Building these communities is pretty easy for companies with strong brands, but harder for those who are less known. I won’t cover how to build such an audience here, other than to say that building a strong social media presence can be hugely valuable.
One more quick tip: if your resources are limited focus on building one large audience on one platform instead of medium sized audiences on multiple platforms.
Once you have a good sized audience, you can try running polls here too. Kaplan University did a nice job with this poll:
A total of 109 comments is not bad, and gives them a nice set of data to make use of on the site. Another idea is to try the top 10 tips for using one of your products. This could collect some great data for you.
If you don’t have an audience yet, and you want to do something right away, consider making use of Facebook ads. Once again, polling of some sort works well here.
To make this work, here are a few keys to success:
- Use the targeting feature to reach the right audience. You may need to play with this a bit to get this right. Remember that a pretty small percentage of the audience numbers you see when setting up your ad will respond to your ad – less than a tenth of a percent.
- Refresh the ads, and change the positioning of the poll, regularly. When someone sees the same ads more than once their chances of responding go way down. But, if they did not respond to the first one, they might to the second.
- Experiment with different polls over time. It may take you a while to get ones that play really well in front of the audience you target.
Creative Ways To Get Data
If you don’t have strong traffic on your site or a large social media audience, one of your options is to make use of Facebook ads, but you have other options as well.
Consider using Amazon’s Mechanical Turk (MT). The labor here is incredibly cheap, which may cause you to worry that the workers on MT are not the right group to provide UGC for your site.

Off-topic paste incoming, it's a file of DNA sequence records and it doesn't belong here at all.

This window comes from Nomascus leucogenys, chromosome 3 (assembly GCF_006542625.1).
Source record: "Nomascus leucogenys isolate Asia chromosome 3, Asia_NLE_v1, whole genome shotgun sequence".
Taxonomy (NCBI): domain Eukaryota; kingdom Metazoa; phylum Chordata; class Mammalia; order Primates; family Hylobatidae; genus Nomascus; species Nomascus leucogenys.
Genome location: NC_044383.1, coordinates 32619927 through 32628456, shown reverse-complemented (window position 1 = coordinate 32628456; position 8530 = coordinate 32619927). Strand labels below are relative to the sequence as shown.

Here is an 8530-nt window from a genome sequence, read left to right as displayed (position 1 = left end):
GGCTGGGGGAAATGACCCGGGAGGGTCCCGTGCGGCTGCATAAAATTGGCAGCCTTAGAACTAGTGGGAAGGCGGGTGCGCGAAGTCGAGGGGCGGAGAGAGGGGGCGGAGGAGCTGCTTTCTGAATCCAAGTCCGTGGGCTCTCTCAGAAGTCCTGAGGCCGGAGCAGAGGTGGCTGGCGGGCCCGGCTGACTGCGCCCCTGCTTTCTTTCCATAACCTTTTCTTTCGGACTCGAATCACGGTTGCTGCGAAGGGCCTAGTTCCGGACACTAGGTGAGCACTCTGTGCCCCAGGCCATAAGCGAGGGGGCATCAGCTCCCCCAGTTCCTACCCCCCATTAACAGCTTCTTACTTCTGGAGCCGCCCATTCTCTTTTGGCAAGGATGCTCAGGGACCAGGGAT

Data published by NYU on Mechanical Turk Demographics shows that 70% or more of the participants are based on the US, and 35% of them have income of $60K or more (as compared to 45% of the general US population). MT also allows you to specify US only participants.
The beauty of Mechanical Turk is that you can construct some pretty complex surveys and collect a lot of useful data. Here are some of the things you can do:
- Reviews of your product or service
- Opinion polls
- Collect essays on any relevant topic, and then extract great quotes or publish the entire essay
- Competitive comparisons
There are any number of ideas you can try. Let creativity reign! The main thing that you can’t do is collect personal information. This is strictly forbidden on Mechanical Turk, and if you try to do that you will get your task pulled down quickly. Repeat offenders get their account suspended.
There are a few alternatives to MT that you can consider as well. These are:
- Short Task – similar to Mechanical Turk
- Microworkers – similar to Mechanical Turk
- Put together a charity campaign for a non-profit related to your space. Pay them for each response obtained for your survey or poll received from their member base. Put the participants in a drawing to win a nice prize.
Summing It Up
As I noted at the beginning, remember that it is about engagement not globs of text on your pages. The hardest task is to come up with ideas that fit your audience on your site.
Stuck for ideas? Take some time and poll your audience for ideas, or use Facebook ads or some of my “Creative Ways to Get Data” and poll those folks for ideas.
Take your time and get the ideas right first. Once that is done, there are plenty of ways to then go collect lots of data samples and get engaging content for your site.
Opinions expressed in this article are those of the guest author and not necessarily Search Engine Land. Staff authors are listed here.